In their latest piece for the Village Voice, R.C. Baker discusses the newest published works of Neil McGinness. His new book, Pulp Power: The Shadow, Doc Savage, and the Art of the Street & Smith Universe, takes a deeper look into the artful creation of The Shadow and Doc Savage, as well as the marketing behind them.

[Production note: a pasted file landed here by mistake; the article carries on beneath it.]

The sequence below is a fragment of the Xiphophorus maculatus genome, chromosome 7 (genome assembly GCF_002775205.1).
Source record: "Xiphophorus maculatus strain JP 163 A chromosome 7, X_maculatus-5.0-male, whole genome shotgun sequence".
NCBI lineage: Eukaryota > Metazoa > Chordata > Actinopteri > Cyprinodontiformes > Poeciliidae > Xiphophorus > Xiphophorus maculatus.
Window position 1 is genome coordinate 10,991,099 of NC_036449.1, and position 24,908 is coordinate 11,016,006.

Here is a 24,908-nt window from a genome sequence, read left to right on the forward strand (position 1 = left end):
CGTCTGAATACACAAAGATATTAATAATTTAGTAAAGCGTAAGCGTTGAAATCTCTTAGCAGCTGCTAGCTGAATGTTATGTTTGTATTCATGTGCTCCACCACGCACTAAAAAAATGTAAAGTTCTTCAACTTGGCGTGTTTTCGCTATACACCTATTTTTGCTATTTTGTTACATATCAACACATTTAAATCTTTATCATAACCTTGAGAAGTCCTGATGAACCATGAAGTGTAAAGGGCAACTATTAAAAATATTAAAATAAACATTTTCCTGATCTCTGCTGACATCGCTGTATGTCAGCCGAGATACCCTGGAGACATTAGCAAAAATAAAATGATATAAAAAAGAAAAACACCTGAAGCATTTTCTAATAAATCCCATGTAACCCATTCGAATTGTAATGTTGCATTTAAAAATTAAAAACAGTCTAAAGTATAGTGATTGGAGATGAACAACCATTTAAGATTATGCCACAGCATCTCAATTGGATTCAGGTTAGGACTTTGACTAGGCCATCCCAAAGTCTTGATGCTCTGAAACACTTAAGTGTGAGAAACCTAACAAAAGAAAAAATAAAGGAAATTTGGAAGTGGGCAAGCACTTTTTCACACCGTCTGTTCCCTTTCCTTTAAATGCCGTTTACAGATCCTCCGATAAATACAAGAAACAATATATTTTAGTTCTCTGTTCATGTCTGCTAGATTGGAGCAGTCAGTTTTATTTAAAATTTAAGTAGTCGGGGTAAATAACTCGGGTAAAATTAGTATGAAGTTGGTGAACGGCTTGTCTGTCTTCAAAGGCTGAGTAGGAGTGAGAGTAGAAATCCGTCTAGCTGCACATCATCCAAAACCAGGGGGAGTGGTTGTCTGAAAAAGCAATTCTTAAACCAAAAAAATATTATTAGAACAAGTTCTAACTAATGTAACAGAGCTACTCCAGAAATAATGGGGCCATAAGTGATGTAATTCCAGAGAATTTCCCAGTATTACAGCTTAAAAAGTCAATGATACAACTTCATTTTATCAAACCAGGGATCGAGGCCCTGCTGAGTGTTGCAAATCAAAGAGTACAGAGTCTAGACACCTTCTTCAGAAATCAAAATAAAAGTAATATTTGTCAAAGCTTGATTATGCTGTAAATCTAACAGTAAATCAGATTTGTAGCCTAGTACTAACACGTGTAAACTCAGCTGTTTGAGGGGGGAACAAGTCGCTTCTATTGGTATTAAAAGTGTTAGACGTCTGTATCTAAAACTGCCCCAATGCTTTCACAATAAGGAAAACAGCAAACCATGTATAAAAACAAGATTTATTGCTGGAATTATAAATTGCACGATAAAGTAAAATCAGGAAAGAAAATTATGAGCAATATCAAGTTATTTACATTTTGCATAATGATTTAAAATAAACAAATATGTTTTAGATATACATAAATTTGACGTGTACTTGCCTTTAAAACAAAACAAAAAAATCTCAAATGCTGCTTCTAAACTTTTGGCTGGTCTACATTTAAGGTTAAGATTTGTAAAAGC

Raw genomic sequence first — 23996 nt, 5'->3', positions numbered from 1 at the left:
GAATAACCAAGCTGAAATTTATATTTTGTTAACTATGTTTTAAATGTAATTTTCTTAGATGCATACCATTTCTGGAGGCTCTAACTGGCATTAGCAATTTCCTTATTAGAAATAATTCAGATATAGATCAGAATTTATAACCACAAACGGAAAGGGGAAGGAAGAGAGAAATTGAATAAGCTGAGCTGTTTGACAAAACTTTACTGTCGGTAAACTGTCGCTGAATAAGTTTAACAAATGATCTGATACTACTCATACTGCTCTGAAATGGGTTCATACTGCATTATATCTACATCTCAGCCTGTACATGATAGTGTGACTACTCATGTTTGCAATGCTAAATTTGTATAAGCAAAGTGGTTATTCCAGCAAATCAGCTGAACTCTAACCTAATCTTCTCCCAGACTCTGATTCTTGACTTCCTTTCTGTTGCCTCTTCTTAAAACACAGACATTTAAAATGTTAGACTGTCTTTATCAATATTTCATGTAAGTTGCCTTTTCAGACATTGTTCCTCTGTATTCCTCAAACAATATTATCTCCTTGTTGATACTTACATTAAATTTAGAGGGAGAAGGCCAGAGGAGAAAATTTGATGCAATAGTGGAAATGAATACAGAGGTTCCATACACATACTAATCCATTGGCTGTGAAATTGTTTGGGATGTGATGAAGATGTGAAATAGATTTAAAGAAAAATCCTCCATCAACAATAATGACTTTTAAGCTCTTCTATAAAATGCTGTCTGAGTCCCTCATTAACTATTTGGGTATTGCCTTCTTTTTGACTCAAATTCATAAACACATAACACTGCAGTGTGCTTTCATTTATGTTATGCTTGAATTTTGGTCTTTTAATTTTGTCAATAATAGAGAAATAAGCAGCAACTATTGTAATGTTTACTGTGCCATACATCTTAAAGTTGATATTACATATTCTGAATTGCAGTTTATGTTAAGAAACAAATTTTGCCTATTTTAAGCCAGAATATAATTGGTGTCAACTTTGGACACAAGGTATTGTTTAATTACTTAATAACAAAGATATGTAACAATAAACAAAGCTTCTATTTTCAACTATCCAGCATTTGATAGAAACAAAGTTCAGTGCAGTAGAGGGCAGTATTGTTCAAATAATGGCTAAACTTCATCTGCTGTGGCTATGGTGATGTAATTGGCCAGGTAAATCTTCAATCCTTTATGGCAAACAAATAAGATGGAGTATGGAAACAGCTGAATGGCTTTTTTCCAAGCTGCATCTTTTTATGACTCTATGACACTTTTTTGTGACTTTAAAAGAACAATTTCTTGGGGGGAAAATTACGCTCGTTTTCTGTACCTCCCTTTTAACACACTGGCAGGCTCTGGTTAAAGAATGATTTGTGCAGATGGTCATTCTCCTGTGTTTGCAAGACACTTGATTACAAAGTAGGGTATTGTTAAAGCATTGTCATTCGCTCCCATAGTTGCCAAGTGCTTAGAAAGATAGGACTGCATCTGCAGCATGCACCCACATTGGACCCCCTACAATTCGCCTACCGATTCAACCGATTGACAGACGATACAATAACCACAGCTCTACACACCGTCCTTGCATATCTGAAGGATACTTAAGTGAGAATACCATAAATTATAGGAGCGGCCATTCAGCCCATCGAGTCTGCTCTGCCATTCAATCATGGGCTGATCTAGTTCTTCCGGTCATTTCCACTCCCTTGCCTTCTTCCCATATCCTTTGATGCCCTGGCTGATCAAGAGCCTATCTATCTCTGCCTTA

Writes Baker: “‘Walter Gibson believed in hard work,’ notes Neil McGinness in his new book, Pulp Power: The Shadow, Doc Savage, and the Art of the Street & Smith Universe. Indeed, writing under the pen name Maxwell Grant, Gibson cranked out 300 Shadow novels for pulp magazines in just 18 years; in one 10-month stretch, during the 1930s, he banged out 1,440,000 words on his trusty Smith Corona—a feat that resulted in life-size advertising placards of the pulp wordsmith with the tool of his trade being displayed in shop windows all over New York City. McGinness writes that Gibson’s process was ‘similar to a powerful train with his authorial hand on the throttle. Once he had constructed a background, an outline, and a chapter synopsis, his train could leave the station as he then focused on ‘watching the signals flash in sight, so you could stay on the track until the run was finished.’”